Two-dimensional carbon networks

June 18, 2020

Lithium-ion batteries usually contain graphitic carbons as anode materials. Scientists have investigated the carbonic nanoweb graphdiyne as a novel two-dimensional carbon network for its suitability in battery applications. Graphdiyne is as flat and thin as graphene, which is the one-atomic-layer-thin version of graphite, but it has a higher porosity and adjustable electronic properties. In the journal Angewandte Chemie, researchers describe its simple bottom-up synthesis from tailor-made precursor molecules.

Carbon materials are the most common anode materials in lithium-ion batteries. Their layered structure allows lithium ions to travel in and out of the spaces between layers during battery cycling, they have a highly conductive two-dimensional hexagonal crystal lattice, and they form a stable, porous network for efficient electrolyte penetration. However, the fine-tuning of the structural and electrochemical properties is difficult as these carbon materials are mostly prepared from polymeric carbon matter in a top-down synthesis.

Graphdiyne is a hybrid two-dimensional network made of hexagonal carbon rings bridged by two acetylene units (the "diyne" in the name). Graphdiyne has been suggested as a nanoweb membrane for the separation of isotopes or helium. However, its distinct electronic properties and web-like structure also make graphdiyne suitable for electrochemical applications. Changshui Huang from the Chinese Academy of Sciences, Beijing, and colleagues have investigated the lithium-storage capabilities and electrochemical properties of tailor-made, electronically adjusted graphdiyne derivatives.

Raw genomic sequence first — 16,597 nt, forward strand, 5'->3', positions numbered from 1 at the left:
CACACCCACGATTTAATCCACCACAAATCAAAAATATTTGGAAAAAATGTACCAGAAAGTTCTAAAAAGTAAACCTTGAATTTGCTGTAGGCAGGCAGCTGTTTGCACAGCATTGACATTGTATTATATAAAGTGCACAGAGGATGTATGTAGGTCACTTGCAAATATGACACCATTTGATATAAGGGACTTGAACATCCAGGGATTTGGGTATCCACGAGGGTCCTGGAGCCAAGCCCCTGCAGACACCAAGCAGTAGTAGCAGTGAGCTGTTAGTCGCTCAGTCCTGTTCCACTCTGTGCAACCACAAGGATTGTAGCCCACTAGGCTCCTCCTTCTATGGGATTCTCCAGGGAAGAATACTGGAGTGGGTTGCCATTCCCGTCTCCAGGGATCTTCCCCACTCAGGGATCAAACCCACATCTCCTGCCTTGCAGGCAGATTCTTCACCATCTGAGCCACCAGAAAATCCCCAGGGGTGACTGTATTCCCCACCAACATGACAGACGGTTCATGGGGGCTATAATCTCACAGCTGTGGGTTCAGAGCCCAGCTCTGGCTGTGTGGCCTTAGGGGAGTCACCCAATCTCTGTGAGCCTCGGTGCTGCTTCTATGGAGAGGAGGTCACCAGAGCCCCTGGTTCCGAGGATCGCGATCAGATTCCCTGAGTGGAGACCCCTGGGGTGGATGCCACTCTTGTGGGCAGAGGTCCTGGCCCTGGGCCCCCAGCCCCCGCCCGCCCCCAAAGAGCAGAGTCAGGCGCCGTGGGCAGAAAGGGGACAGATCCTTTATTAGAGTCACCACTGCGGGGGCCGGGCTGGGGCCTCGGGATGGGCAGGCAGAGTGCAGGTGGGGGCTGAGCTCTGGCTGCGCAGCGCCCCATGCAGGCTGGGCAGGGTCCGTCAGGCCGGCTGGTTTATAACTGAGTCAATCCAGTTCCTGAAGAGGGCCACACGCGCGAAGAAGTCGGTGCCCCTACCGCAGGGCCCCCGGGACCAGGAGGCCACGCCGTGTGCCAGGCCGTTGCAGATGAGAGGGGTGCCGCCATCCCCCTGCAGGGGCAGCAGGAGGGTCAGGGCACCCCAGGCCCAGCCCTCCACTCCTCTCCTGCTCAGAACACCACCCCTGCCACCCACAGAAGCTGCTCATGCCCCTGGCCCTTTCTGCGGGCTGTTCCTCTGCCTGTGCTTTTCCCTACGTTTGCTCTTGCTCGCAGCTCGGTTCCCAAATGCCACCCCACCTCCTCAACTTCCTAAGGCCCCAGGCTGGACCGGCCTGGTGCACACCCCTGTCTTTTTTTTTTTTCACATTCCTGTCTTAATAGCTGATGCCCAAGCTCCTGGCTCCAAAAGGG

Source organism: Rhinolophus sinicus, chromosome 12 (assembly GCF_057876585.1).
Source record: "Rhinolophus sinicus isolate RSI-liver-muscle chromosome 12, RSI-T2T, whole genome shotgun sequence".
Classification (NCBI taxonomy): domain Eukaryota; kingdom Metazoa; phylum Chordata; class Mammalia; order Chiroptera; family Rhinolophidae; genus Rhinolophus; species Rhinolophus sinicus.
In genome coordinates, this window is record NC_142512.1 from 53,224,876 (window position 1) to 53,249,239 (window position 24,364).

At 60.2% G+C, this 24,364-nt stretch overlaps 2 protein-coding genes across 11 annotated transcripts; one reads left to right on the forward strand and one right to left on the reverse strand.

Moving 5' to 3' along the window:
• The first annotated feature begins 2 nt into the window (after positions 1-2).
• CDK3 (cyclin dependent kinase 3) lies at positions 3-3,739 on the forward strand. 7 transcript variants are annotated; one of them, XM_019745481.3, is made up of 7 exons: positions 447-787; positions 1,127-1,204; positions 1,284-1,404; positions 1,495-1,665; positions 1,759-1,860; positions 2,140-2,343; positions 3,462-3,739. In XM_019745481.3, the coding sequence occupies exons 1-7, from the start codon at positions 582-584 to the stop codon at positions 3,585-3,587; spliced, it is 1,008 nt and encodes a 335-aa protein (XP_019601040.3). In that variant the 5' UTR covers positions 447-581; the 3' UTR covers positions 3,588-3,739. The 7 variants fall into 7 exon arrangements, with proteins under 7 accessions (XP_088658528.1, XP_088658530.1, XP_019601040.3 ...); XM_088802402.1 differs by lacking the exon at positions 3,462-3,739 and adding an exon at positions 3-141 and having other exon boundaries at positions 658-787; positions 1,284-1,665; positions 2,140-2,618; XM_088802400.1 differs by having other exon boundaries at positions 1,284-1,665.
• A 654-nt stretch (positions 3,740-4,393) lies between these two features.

The scientists synthesized the graphdiyne derivatives in a bottom-up strategy by adding precursor molecules on a copper foil, which self-organized to form ordered layered nanostructures. Using monomers containing functional groups with interesting electronic properties, the authors prepared functional graphdiynes with distinct electrochemical and morphological properties.

Among these functional groups, those exerting electron-withdrawing effects reduced the band gap of graphdiyne and increased its conductivity, the authors reported. The cyano group was especially effective and, when used as an anodic material, the cyano-modified graphdiyne demonstrated excellent lithium-storage capacity and was stable for thousands of cycles, as the authors reported.

In contrast, when graphdiyne was modified with bulky functional groups (methyl groups) that donate electrons to the graphdiyne network, the authors observed a larger layer spacing, which made the material structure unstable so that the anode only survived a few charge and discharge cycles. The authors also compared both modified graphdiyne materials to an "empty" version where only hydrogen occupied the position of the functional groups in the network.